2014 ISECON Proceedings - Abstract Presentation


The Process of Transforming a Microcomputer Usage Course into a General Education Credit Course


Ewuuk Lomo-David
North Carolina A&T State University

Sherrie Cannoy
North Carolina A&T State University


Abstract
This paper describes the process of transforming a microcomputer usage in business course into a general education requirement option. The microcomputer usage course at this university involves teaching computer concepts and Microsoft Office applications (Word, Excel, Access, and PowerPoint). The students who take the course are generally freshmen and sophomores. General education goals have evolved to include “civic responsibility and social understanding” (Wehlburg, 2010, p. 9). Distinguishing general education and major courses as separate entities “does a disservice to the student” because general education should be integrated into the major curriculum (Wehlburg, 2010, p. 3). This integration can enable the “transfer of learning” so that students gain a richer foundation of knowledge (Wehlburg, 2010, p. 10). Studies have also shown that faculty who teach general education credits utilize methods which emphasize deeper and more reflective learning by students (Laird & Garver, 2010). Several studies have specifically addressed general education in the computing field (Cutts et al, 2011, Dierbach et al, 2011, Williams, 2011) The motivation to pursue a general education credit was to incorporate general education topics into the course within the business context, which would provide a broader background for students to apply their skills. Another reason to go through the process was to provide a larger population of students with an introduction to these software packages. The general education class credits are approved by the Faculty Senate curriculum committee. Classes proposed as general education credits must have documented components that measure specific objectives in a chosen cluster. The general education components and how they are assessed should be clearly outlined in the course syllabus. The cluster that fit closely for the microcomputer usage course was Social and Behavioral Sciences. An integrated portfolio project was developed to measure students’ knowledge in applying computer skills to topics in the social and behavioral sciences area. The integrated project consists of individual projects such as creating a report in Word, manipulating and creating spreadsheets in Excel, creating a new database in Access, and developing a PowerPoint presentation. A theme which relates to both social and behavioral sciences and business is given to the students and each of these projects incorporates the same theme. For example, the theme may be about microfinance to help third-world entrepreneurs. The Word report would describe microfinance as well as information about entrepreneurs in third-world countries from a microfinance site such as Kiva. The Excel sheets would report data about microfinance, entrepreneurship, or related data such as the poverty rate in countries around the world. The database would manipulate data about microfinance loans and about the entrepreneurs, and the PowerPoint presentation would describe what the student has learned about microfinance through the projects. Since there are multiple sections of the microcomputer usage class, a standard rubric was created to measure both the application of computer skills for each software package and how well the students incorporated the content from the social and behavioral sciences area. The assessment data is reported each semester to the university for reaccreditation purposes.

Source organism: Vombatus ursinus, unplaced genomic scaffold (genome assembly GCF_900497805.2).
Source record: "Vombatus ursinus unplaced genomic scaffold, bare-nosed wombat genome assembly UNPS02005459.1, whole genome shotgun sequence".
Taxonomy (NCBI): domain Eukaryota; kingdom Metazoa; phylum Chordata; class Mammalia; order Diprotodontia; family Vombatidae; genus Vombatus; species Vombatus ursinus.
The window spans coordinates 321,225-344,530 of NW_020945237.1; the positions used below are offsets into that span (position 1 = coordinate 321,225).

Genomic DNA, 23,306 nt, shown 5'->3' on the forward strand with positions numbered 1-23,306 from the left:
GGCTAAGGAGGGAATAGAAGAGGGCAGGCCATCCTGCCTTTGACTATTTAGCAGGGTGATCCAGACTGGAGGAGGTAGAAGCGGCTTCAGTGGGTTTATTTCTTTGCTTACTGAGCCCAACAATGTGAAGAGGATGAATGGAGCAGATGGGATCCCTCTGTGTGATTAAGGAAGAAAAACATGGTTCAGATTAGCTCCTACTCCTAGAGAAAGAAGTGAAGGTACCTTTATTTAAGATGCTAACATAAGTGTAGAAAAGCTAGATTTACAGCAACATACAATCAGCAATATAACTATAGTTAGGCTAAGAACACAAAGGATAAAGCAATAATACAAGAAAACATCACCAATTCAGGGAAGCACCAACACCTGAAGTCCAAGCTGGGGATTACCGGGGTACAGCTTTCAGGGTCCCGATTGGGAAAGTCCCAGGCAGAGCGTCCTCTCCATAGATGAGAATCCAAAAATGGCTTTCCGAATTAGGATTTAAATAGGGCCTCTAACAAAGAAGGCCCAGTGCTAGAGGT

Recommended Citation: Lomo-David, E., Cannoy, S., (2014). The Process of Transforming a Microcomputer Usage Course into a General Education Credit Course . The Proceedings of the Information Systems Education Conference, v.31 n.3192, Baltimore, Maryland